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The Voice of America news service reported last week that the San groups in Botswana, including the G/wi, have filed a court suit against the government for continuing to deny them access to their lands. Survival International (SI), an indigenous rights organization based in London, is aiding the San peoples in their struggle.

San family gatheringDespite the fact that the San won a major court battle against the Botswana government in 2006 guaranteeing them the rights to their lands in the Central Kalahari Game Reserve (CKGR), the government, according to the San, continues to hassle them. SI alleges that government harassments and efforts to intimidate the San people have been increasing in recent months, prompting this latest court action.

Rachel Stenham, a spokesperson for SI, says that one of the ways the government is attacking the San is by denying them permission to reenter the CKGR when they have temporarily left. The San people are afraid, she said, “to stay inside the reserve for fear they either will be taken out by force, or the next time they try to go back into the reserve, they will not be allowed to go back in to see their families.”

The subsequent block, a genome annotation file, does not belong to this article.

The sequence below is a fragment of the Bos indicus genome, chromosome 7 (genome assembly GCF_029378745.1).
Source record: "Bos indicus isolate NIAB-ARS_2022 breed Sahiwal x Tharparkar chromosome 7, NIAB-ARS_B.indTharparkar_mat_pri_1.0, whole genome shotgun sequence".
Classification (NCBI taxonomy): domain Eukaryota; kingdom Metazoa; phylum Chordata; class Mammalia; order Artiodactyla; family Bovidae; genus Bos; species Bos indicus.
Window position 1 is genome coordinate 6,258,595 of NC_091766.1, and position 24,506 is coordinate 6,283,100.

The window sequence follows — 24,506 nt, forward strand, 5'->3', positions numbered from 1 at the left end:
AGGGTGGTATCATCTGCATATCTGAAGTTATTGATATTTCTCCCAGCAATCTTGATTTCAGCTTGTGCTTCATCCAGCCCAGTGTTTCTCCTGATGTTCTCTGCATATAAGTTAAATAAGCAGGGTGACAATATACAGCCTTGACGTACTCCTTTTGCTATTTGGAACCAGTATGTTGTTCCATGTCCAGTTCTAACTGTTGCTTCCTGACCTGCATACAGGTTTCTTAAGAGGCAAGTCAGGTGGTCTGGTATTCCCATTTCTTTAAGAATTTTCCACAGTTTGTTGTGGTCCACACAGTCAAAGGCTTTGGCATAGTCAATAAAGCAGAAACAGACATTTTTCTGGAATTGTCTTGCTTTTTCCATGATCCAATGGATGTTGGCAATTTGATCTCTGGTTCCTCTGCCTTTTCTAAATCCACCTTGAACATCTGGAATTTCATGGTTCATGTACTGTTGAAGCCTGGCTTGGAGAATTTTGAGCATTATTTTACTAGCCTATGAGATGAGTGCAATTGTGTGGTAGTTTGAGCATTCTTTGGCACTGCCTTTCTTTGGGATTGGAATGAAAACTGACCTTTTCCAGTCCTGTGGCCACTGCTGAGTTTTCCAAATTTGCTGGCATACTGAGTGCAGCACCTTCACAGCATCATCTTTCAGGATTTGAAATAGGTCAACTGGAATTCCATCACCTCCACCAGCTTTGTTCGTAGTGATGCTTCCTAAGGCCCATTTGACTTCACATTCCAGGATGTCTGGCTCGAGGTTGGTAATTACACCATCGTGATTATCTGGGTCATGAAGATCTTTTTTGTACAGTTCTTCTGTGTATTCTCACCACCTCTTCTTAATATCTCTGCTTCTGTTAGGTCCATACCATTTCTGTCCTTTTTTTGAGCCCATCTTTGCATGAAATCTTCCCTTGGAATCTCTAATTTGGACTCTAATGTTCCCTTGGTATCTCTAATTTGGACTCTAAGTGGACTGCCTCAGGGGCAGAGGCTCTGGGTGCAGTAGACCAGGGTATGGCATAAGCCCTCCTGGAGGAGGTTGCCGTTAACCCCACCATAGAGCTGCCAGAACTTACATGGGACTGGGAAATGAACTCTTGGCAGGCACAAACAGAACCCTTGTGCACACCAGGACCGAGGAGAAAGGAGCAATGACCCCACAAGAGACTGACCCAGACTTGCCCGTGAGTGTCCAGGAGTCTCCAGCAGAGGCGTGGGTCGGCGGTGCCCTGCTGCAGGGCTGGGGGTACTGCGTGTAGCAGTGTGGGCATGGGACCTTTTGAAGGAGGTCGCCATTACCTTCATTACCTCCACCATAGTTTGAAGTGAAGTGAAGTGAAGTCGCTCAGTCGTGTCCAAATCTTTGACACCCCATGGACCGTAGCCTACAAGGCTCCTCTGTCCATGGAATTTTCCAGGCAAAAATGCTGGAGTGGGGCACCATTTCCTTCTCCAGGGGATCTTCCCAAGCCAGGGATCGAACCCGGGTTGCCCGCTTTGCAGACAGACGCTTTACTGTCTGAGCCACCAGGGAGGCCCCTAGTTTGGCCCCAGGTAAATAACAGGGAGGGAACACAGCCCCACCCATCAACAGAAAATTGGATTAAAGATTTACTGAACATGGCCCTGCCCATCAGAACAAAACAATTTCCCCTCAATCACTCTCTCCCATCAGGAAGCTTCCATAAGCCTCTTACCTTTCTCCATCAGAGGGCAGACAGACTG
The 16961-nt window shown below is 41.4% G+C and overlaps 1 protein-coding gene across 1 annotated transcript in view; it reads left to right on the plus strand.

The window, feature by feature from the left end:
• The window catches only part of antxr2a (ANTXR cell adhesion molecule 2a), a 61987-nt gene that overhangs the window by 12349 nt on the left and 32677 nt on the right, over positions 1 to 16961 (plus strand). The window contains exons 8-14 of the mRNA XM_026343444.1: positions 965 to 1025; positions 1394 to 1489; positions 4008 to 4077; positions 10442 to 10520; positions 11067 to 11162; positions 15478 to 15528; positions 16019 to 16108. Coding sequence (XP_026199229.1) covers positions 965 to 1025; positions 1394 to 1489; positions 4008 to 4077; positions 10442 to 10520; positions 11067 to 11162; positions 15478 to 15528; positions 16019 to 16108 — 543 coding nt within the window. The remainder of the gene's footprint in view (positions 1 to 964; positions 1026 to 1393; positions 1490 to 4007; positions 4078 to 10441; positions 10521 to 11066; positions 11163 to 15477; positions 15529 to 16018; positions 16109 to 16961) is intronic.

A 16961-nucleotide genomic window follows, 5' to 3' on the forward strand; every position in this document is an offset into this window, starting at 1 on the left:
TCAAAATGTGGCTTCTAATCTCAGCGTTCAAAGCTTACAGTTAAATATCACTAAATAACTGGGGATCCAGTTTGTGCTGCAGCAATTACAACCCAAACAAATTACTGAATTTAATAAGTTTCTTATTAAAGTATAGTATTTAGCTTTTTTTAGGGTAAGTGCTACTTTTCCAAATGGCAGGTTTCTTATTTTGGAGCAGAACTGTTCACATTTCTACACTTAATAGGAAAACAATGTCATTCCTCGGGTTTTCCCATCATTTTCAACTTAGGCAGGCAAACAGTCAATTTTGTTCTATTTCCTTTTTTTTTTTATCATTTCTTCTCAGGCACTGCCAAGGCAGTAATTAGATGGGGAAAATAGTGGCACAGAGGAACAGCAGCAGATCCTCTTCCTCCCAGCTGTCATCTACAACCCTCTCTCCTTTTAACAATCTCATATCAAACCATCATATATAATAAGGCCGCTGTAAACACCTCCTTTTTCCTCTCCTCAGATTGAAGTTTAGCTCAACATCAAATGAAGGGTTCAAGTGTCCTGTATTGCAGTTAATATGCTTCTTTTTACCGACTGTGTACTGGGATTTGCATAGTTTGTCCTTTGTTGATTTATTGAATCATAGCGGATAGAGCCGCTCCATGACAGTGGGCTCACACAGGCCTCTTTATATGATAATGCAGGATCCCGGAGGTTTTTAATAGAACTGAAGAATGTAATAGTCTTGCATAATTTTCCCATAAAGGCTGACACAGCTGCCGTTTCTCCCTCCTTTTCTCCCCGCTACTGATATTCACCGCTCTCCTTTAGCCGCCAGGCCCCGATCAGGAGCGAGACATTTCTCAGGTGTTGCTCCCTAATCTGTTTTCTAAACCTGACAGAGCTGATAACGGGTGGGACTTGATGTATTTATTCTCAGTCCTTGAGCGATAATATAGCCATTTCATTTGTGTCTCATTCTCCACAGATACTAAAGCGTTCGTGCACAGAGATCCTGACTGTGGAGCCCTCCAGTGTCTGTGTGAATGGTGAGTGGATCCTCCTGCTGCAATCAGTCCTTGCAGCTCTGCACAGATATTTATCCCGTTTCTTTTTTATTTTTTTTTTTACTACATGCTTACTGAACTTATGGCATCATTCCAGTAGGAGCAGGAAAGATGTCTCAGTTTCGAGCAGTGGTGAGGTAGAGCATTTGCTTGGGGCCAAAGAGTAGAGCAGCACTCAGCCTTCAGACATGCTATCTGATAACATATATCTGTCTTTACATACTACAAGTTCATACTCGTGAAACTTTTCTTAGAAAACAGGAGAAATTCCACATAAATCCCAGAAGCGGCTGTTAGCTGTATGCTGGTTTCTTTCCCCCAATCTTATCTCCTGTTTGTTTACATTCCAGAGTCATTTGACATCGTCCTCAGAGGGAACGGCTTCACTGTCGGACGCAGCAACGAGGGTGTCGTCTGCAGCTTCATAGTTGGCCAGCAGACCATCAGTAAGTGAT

She also said that the Botswana paramilitary police, the Special Support Group, has taken to patrolling the CKGR looking for people that, they allege, are hunting illegally. She indicated that several San people have been arrested while using traditional methods of hunting game.

News reports several months ago indicated that the government has outlawed hunting by the indigenous people. It has started arresting people for gathering wild foods as well as for hunting without the permits that are never, in fact, issued.

Stenham told the Voice of America that the San people must be permitted to live in peace on their traditional lands. But the government’s policies are making life very difficult for them. “They are not being allowed to hunt, and game is basically the main food that the Bushmen totally rely on,” Stenham said.

Jumanda Gakelebone, a San spokesperson that VOA contacted, emphasized the importance to his people of having access to their traditional lands. “If you talk about somebody’s…land, you talk about his life, you talk about his origin…. That land was my healing. That land was my origin. That land was everything.”